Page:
“After Electricity, It Is The Most Important Thing At CERN”: How Networking Is Driving Scientific Discovery
Located 175m beneath the ground near Geneva, Switzerland, The Large Hadron Collider (LHC) is the biggest particle collider in the world. Physicists believe that the LHC could play an important role in solving unanswered questions about the laws of physics. But doing so requires the storing of enormous amounts of data. Ellen Daniel hears from the European Organization for Nuclear Research (CERN) on the importance of networks in enabling cutting-edge discoveries
Inside the LHC, which is made up of a ring of superconductors, particles travelling almost at the speed of light collide with each other. Scientists can observe up to 1.7 billion proton-proton collisions per second, producing a data volume of more than 7.5 terabytes per second, which means that the capacity of CERN’s data centres must be prepared for tremendous volumes of data.
Although the underlying science behind these experiments may be complex, CERN faces the same challenges that other organisations face when it comes to processing, storing and managing data.
Only some of these collisions observed within the LHC lead to new discoveries, therefore this colossal volume of data must be filtered in such a way so it is more manageable. With this volume of data, Tony Cass, Communications Systems group leader in the CERN IT department explains just how important networking is.
“If electricity does not work and the network does not work, then CERN does not work.”
“After electricity, networking is the most important thing at CERN. Physicists obviously need it to move the data from the experiments to the data centre where it is processed and then outside to our partners around the world,” he says.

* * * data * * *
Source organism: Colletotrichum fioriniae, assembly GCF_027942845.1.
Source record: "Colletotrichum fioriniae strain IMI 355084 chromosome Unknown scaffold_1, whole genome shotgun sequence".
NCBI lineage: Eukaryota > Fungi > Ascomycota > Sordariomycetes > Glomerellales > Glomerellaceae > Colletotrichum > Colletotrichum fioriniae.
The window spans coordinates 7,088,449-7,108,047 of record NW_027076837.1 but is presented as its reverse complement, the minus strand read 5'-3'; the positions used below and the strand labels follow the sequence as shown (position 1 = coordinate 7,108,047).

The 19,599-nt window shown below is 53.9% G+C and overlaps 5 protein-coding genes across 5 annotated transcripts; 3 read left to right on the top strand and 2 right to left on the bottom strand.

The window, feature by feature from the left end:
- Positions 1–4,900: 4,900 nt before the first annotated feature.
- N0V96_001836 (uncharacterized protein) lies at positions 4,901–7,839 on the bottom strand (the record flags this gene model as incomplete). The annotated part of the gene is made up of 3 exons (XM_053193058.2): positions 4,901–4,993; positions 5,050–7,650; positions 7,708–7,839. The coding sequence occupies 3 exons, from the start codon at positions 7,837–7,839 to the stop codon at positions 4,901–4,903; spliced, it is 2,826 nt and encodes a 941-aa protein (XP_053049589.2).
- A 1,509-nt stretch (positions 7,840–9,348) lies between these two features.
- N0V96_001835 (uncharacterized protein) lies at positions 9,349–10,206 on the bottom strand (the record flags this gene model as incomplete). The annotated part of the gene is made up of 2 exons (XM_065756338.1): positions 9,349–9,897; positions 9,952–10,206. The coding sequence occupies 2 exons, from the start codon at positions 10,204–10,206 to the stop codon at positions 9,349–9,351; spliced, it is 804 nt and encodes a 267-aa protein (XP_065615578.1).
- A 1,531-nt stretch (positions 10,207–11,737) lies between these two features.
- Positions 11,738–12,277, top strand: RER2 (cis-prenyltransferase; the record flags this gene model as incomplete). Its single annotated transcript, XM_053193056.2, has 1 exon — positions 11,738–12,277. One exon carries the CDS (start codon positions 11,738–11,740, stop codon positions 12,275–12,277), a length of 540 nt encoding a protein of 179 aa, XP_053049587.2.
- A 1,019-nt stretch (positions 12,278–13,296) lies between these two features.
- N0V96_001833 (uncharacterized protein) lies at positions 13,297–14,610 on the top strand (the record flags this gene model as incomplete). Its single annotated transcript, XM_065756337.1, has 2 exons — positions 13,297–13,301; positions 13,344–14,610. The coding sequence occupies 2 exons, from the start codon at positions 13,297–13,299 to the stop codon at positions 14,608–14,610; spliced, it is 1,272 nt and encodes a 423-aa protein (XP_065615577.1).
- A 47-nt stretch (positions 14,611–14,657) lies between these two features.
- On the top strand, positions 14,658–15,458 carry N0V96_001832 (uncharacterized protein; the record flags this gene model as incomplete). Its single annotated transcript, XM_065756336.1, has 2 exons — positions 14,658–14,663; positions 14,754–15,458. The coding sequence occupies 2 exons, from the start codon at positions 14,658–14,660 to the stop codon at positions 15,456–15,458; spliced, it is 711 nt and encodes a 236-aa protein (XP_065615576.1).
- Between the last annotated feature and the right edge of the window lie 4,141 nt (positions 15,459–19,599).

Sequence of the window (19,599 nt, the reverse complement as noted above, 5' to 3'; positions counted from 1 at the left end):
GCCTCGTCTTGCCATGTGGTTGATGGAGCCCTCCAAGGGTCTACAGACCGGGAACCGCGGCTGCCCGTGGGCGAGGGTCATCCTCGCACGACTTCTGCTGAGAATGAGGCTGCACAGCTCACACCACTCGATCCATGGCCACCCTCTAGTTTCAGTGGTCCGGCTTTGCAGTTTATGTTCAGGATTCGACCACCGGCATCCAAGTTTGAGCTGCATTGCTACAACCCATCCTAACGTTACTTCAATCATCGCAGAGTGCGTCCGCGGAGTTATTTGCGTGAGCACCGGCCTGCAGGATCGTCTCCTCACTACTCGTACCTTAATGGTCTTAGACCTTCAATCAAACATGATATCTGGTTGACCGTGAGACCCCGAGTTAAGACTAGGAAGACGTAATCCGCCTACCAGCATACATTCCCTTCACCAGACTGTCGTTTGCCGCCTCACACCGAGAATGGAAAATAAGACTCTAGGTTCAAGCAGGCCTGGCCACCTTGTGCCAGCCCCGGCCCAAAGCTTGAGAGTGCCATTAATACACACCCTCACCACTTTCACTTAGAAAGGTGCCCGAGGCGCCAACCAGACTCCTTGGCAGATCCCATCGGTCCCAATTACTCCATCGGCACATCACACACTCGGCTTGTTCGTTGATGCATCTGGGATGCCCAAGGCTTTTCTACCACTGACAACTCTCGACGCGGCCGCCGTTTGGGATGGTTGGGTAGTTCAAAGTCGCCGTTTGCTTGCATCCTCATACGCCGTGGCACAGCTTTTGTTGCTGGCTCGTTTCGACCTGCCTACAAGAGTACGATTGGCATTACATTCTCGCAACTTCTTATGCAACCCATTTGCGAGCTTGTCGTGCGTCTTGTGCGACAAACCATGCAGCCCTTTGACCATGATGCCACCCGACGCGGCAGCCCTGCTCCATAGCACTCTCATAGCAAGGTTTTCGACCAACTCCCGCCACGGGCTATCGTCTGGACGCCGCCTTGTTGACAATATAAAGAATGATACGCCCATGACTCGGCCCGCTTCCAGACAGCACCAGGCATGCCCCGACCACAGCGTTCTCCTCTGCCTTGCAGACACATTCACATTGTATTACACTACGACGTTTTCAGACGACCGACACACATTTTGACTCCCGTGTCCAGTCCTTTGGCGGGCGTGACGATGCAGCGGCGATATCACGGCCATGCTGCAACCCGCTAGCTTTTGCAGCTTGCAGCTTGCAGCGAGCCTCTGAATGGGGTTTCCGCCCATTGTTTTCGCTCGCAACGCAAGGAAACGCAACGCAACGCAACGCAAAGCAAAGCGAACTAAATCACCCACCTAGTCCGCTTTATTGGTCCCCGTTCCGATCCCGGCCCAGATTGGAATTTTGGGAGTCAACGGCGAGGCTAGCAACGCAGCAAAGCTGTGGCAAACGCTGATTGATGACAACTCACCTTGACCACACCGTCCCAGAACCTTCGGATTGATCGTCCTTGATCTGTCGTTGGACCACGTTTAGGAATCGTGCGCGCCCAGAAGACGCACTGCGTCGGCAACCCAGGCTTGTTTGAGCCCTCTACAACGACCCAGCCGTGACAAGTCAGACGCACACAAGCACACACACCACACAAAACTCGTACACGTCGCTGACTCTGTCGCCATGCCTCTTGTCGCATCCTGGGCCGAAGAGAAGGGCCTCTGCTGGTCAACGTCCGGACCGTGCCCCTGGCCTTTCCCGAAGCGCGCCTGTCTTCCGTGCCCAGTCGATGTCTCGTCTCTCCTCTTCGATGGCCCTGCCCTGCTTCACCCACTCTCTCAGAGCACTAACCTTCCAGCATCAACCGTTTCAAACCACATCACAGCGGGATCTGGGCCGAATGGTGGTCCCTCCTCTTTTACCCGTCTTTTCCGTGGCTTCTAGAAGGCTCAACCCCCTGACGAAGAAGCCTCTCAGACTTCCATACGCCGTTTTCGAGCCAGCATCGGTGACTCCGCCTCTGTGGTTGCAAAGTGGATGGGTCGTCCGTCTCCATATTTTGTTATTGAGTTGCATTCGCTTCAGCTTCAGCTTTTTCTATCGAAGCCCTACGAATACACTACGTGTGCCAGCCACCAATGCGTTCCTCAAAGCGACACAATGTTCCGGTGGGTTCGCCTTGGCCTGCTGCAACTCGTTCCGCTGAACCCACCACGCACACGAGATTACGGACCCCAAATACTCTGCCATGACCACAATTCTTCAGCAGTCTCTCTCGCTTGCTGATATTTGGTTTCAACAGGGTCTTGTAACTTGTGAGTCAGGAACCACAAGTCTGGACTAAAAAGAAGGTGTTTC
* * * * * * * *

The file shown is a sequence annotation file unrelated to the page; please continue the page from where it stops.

“Then we have 2,500 staff who need it for all our administrative applications, to access the databases and we have to serve 13,000 users who regularly use it for email, for the web, for everything. If electricity does not work and the network does not work, then CERN does not work.
“Internal and external network communications are essential for CERN. State-of-the-art network equipment and over 50000 km of optical fibre provide the infrastructure that is crucial for running the computing facilities and services of the laboratory as well as for transferring the colossal amount of LHC data to and from the Data Centre.”
CERN and Juniper Networks, a US-based company that develops networking products, have collaborated to improve its network capacity. CERN has deployed Juniper Networks QFX Series switches, EX Series Ethernet Switches and leverages Tungsten Fabric to meet its “extreme computing” needs, not just for those on-site, but also the 13000 physicists around the world who receive almost real-time access to the data.